Wonder and terror. Every time I watch the dashcam videos of the Chelyabinsk fireball it sends chills down my spine. One year ago today, February 15, 2013, the good citizens of Chelyabinsk, Russia and surrounding towns collectively experienced these two powerful emotions as they witnessed the largest meteorite fall in over 100 years.
Incredible compilation of dashcam and security camera videos of the fireball
The Chelyabinsk fall, the largest witnessed meteorite fall since the Tunguska event in 1908, exploded with 20-30 times the force of the atomic bomb over Hiroshima at an altitude of just 14.5 miles (23 km). Before it detonated into thousands of mostly gravel-sized meteorites and dust, it’s estimate the incoming meteoroid was some 66 feet (20-meters) end to end, as tall as a five-story building. The shock wave from the explosion shattered windows up and down the city, injuring nearly 1,500 people.
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For nearby observers it briefly appeared brighter than the sun. NASA Meteorite researcher Peter Jenniskens conducted an Internet survey of eyewitnesses and found that eye pain and temporary blindness were the most common complaints from those who looked directly at the fireball. 20 people also reported sunburns including one person burned so badly that his skin peeled:
“We calculated how much UV light came down and we think it’s possible,” Jenniskens said. Perhaps surprisingly, most of the meteoroid’s mass – an estimated 76% – burned up and was converted to dust during atmospheric entry. It’s estimated that only 0.05% of the original meteoroid or 9,000 to 13,000 pounds of meteorites fell to the ground.
No video I’ve seen better captures the both the explosion of the fireball and ensuring confusion and chaos better than this one.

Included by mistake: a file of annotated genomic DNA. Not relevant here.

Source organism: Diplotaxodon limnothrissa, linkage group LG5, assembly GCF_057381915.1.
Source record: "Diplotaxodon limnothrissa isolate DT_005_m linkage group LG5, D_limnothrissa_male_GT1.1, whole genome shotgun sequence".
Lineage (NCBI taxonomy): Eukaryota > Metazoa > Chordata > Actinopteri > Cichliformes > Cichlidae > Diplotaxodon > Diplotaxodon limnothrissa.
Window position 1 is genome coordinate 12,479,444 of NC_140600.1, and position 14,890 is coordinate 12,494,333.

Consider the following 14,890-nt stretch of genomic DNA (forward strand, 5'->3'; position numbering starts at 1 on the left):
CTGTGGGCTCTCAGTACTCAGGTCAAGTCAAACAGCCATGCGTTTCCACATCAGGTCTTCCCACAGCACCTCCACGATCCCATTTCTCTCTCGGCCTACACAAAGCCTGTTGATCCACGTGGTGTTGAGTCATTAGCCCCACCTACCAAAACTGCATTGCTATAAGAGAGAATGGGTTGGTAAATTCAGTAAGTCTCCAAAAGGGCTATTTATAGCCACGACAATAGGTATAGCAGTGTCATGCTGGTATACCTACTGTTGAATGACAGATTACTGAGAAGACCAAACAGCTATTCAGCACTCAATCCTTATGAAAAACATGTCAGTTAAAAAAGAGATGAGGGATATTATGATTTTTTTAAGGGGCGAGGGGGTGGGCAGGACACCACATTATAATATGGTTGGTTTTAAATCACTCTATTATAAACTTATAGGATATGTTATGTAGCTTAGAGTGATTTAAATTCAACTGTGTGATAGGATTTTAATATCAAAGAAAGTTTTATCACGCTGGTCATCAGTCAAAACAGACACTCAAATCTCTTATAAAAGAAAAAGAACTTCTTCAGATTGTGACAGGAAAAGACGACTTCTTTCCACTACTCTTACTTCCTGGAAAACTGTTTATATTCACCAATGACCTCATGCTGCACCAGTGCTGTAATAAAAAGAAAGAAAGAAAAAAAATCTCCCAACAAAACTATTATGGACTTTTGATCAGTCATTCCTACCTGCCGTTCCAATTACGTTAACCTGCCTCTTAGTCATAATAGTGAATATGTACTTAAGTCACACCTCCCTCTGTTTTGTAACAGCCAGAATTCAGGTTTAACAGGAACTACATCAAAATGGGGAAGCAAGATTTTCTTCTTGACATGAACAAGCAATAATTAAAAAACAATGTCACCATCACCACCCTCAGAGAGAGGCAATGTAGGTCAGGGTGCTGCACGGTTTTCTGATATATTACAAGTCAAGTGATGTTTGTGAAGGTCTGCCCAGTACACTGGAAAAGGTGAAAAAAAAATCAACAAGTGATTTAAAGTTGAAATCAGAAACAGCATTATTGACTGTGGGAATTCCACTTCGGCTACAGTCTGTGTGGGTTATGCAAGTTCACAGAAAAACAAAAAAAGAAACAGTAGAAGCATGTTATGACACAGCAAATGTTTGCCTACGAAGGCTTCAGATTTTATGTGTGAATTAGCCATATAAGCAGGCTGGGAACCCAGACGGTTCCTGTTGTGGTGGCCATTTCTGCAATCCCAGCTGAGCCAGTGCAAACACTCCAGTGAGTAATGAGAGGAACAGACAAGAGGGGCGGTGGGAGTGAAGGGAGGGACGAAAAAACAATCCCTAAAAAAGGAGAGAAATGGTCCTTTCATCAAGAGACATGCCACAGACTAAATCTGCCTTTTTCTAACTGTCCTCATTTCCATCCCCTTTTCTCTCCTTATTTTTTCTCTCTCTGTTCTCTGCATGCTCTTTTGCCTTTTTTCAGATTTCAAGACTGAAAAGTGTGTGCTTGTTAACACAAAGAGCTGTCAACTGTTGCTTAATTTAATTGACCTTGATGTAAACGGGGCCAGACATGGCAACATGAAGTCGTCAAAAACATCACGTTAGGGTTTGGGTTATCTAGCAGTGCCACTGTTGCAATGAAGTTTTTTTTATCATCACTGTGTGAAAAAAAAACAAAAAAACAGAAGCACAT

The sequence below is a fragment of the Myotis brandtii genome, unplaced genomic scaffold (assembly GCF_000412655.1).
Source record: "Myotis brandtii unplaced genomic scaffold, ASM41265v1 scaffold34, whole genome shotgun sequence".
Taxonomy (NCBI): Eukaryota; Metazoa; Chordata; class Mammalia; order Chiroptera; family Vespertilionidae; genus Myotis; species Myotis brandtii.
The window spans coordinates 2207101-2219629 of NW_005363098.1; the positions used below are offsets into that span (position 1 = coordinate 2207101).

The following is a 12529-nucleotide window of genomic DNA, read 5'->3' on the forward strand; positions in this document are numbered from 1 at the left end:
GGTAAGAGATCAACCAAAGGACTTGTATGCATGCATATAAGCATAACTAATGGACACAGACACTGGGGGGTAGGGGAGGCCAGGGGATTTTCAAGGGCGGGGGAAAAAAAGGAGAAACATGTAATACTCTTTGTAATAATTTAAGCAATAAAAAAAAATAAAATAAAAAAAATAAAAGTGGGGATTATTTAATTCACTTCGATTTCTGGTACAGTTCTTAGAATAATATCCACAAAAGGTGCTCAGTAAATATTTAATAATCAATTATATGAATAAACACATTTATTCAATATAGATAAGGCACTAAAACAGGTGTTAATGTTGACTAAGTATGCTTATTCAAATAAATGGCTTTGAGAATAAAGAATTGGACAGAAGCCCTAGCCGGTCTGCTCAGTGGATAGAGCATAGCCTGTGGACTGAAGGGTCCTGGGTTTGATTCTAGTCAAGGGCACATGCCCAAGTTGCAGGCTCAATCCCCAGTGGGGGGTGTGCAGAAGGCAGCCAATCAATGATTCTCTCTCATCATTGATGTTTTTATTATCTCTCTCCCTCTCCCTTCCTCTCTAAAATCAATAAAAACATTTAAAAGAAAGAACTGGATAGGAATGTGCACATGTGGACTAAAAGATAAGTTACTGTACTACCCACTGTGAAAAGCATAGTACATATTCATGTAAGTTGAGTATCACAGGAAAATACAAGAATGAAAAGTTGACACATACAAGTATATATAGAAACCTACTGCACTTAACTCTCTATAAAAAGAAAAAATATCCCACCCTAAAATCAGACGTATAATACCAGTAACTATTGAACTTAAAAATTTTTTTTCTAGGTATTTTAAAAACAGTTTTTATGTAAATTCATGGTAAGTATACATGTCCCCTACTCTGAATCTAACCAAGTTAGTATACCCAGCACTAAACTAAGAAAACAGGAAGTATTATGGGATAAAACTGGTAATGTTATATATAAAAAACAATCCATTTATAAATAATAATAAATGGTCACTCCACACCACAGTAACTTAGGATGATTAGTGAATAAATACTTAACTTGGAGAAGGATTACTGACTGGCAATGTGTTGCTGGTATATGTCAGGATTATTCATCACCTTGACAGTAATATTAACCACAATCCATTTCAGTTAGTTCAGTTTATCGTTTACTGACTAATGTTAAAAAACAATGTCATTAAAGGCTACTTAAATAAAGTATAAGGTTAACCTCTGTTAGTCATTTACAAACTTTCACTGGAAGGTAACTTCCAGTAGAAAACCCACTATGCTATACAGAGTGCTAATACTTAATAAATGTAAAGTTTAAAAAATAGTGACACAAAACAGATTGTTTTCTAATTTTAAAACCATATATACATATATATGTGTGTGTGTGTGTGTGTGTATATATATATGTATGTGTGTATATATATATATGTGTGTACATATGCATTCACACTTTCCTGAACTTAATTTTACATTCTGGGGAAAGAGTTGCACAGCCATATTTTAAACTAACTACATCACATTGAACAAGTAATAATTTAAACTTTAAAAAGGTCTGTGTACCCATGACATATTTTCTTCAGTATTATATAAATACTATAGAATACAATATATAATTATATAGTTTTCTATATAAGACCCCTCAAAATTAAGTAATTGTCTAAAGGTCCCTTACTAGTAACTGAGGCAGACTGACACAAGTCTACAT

The largest fragment, weighing 1,442 lbs. (654 kg), punched a hole in the ice of Lake Chebarkul. Divers raised it from the bottom muck on Oct. 16 last year and rafted it ashore, where scientists and excited onlookers watched as the massive space rock was hoisted onto a scale and promptly broke into three pieces. Moments later the scale itself broke from the weight.
There were plenty of meteorite to go around as local residents tracked down thousands of fragments by looking for holes pierced in the snow cover by the hail of space rocks. Working with hands and trowels, they dug out mostly small, rounded rocks covered in fresh black fusion crust, a 1-2 mm thick layer of rock blackened and melted rock from frictional heating by the atmosphere. According to the Meteoritical Bulletin Database entry, the total mass of the recovered meteorites to date comes to 1,000 kg (2,204 lbs.) with locals finding up to more than half of that total.
Animation of the orbit Chelyabinsk meteoroid via Ferrin and Zuluaga. Meteoroid is the name given a meteor while still orbiting the sun before it enters Earth’s atmosphere.